The base rate in the UK has been at a historic low for many years, but Mark Carney has suggested that the BoE could hike rates for the first time in a decade.
Last month, the Bank of England’s nine-person Monetary Policy Committee voted 7-2 in favour of keeping interest rates at their historic low of 0.25 per cent. However, despite interest rates having been so low for so long that it’s almost become the status quo, things could be changing in the foreseeable future.
In this article, London-based property specialist Experience Invest reviews what would happen to the UK’s property market if the interest rate rises.
Even as the central bank voted to maintain low interest rates, murmurings from within the Committee suggested members are starting to lean towards what would be the first base rate hike for ten years. Indeed, Gertjan Vlieghe, well known for being one of the least likely to back aggressive change within the Bank, stated he believes, in his experience, that the time has come for a rate rise.
Since the Bank of England revealed the result of its Monetary Policy Committee vote, governor Mark Carney has been quite open to review the potential for a base rate rise. Inflation currently sits at 2.9 per cent, and while the central bank wants to see this figure edge closer to the two per cent target, continuing pressures mean three per cent is more likely.
As a result, the likelihood of a rate rise has increased. Mr Carney said at the International Monetary Fund in Washington that “withdrawal of monetary stimulus” is likely in the next few months, to provide a stable way to lower inflation rates.
So, what’s likely to come in the months ahead? After Mr Carney’s statement about the future, it would appear it’s now a case of when, rather than if, interest rates rise in 2017. RBC believes it’s something we’ll see sooner rather than later, forecasting a 0.25 hike in November that would take the base rate back to its pre-Brexit level of 0.5 per cent.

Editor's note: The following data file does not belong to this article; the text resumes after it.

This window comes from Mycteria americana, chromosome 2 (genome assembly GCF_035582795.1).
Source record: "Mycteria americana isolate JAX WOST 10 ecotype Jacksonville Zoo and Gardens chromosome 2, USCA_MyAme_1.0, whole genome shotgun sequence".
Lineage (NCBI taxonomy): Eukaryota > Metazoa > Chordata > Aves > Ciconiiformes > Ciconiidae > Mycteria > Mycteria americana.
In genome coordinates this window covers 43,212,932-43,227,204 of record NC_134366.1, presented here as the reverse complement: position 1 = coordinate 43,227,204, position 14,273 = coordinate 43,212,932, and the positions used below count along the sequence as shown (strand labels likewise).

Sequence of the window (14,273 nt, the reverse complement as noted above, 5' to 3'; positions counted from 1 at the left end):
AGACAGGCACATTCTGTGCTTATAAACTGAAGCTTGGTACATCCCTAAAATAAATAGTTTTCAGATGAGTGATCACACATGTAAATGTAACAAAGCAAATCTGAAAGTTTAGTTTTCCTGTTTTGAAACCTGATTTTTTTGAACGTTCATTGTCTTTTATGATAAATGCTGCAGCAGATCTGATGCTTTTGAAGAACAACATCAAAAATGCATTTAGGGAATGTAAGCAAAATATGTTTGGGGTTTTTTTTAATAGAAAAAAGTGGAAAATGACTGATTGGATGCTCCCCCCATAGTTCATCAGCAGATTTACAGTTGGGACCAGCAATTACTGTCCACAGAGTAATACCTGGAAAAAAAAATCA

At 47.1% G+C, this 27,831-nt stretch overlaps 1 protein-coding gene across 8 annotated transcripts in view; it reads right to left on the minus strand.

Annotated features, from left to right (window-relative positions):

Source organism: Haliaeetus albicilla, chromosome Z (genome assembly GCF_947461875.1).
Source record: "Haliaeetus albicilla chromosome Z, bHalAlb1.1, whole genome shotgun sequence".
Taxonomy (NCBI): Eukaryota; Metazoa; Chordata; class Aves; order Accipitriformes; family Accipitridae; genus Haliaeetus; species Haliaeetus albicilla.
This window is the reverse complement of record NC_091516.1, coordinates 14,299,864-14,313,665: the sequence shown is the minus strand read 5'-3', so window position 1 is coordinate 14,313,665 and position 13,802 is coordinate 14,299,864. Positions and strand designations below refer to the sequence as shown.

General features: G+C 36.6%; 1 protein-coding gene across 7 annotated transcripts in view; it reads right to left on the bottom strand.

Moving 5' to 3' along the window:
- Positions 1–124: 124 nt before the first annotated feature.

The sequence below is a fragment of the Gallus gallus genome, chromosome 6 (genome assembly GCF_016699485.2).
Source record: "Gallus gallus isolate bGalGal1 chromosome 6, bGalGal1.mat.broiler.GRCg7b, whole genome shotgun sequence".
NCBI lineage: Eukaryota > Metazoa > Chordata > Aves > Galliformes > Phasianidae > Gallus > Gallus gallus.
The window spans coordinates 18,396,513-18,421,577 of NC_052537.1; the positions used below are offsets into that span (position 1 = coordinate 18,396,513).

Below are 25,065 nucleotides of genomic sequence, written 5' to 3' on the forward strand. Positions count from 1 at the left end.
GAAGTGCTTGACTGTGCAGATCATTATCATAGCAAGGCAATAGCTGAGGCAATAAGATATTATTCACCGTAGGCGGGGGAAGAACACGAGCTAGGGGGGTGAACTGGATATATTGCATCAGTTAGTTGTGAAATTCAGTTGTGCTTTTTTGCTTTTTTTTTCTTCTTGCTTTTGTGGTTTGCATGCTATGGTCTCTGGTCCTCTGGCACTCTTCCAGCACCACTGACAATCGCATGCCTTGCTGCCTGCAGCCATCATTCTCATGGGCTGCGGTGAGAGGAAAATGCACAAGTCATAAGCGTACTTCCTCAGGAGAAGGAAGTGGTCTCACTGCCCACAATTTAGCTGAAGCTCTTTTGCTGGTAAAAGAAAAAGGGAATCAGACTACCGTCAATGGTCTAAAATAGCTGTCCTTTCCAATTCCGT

The body stated it’s now more valuable to look at the messages coming out of the Bank of England rather than the current state of the economy, which has not experienced much in the way of change in recent times.
Should the interest rate go up, it’ll mean a lot of change for a lot of people, and particularly those who invest in the UK’s property sector. Anyone who has a mortgage on a buy-to-let property is likely to be hit by increased monthly payments, especially if they have let their payments fall onto a tracker product, and if we consider that many landlords own more than one property, the cumulative impact of an interest rate rise could be damaging to their property portfolios.
For those who do have buy-to-let mortgages in place at the moment, the advice is simple; review and fix your rates as soon as you can. From the point we’re at economically, interest rates can only ever realistically rise, but with the prospects of that happening now seeming a lot more likely, it’s time for investors to act rather than waiting to see.
Fixing your rates for as long as possible will allow you not only the chance to keep repayments low, but also the time to review the market and better prepare for higher rates further down the line.